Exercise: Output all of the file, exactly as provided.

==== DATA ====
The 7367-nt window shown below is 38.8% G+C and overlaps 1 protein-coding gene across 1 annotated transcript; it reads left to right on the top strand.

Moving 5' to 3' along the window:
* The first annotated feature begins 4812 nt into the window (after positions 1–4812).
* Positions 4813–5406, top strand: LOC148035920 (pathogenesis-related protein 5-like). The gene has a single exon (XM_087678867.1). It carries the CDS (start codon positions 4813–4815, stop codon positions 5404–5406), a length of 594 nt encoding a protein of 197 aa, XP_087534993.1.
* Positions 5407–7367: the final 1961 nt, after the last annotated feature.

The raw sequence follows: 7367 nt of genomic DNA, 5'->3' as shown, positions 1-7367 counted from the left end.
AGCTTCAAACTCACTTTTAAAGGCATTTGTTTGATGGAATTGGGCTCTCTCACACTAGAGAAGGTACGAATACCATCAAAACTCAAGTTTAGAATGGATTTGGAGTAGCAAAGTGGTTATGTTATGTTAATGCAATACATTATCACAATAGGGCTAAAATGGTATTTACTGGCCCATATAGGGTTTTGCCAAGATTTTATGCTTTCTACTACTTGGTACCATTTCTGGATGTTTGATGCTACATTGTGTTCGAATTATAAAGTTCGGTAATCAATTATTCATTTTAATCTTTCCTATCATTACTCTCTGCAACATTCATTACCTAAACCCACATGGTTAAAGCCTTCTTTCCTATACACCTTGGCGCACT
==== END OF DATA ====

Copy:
The 7367-nt window shown below is 38.8% G+C and overlaps 1 protein-coding gene across 1 annotated transcript; it reads left to right on the top strand.

Moving 5' to 3' along the window:
* The first annotated feature begins 4812 nt into the window (after positions 1–4812).
* Positions 4813–5406, top strand: LOC148035920 (pathogenesis-related protein 5-like). The gene has a single exon (XM_087678867.1). It carries the CDS (start codon positions 4813–4815, stop codon positions 5404–5406), a length of 594 nt encoding a protein of 197 aa, XP_087534993.1.
* Positions 5407–7367: the final 1961 nt, after the last annotated feature.

The raw sequence follows: 7367 nt of genomic DNA, 5'->3' as shown, positions 1-7367 counted from the left end.
AGCTTCAAACTCACTTTTAAAGGCATTTGTTTGATGGAATTGGGCTCTCTCACACTAGAGAAGGTACGAATACCATCAAAACTCAAGTTTAGAATGGATTTGGAGTAGCAAAGTGGTTATGTTATGTTAATGCAATACATTATCACAATAGGGCTAAAATGGTATTTACTGGCCCATATAGGGTTTTGCCAAGATTTTATGCTTTCTACTACTTGGTACCATTTCTGGATGTTTGATGCTACATTGTGTTCGAATTATAAAGTTCGGTAATCAATTATTCATTTTAATCTTTCCTATCATTACTCTCTGCAACATTCATTACCTAAACCCACATGGTTAAAGCCTTCTTTCCTATACACCTTGGCGCACT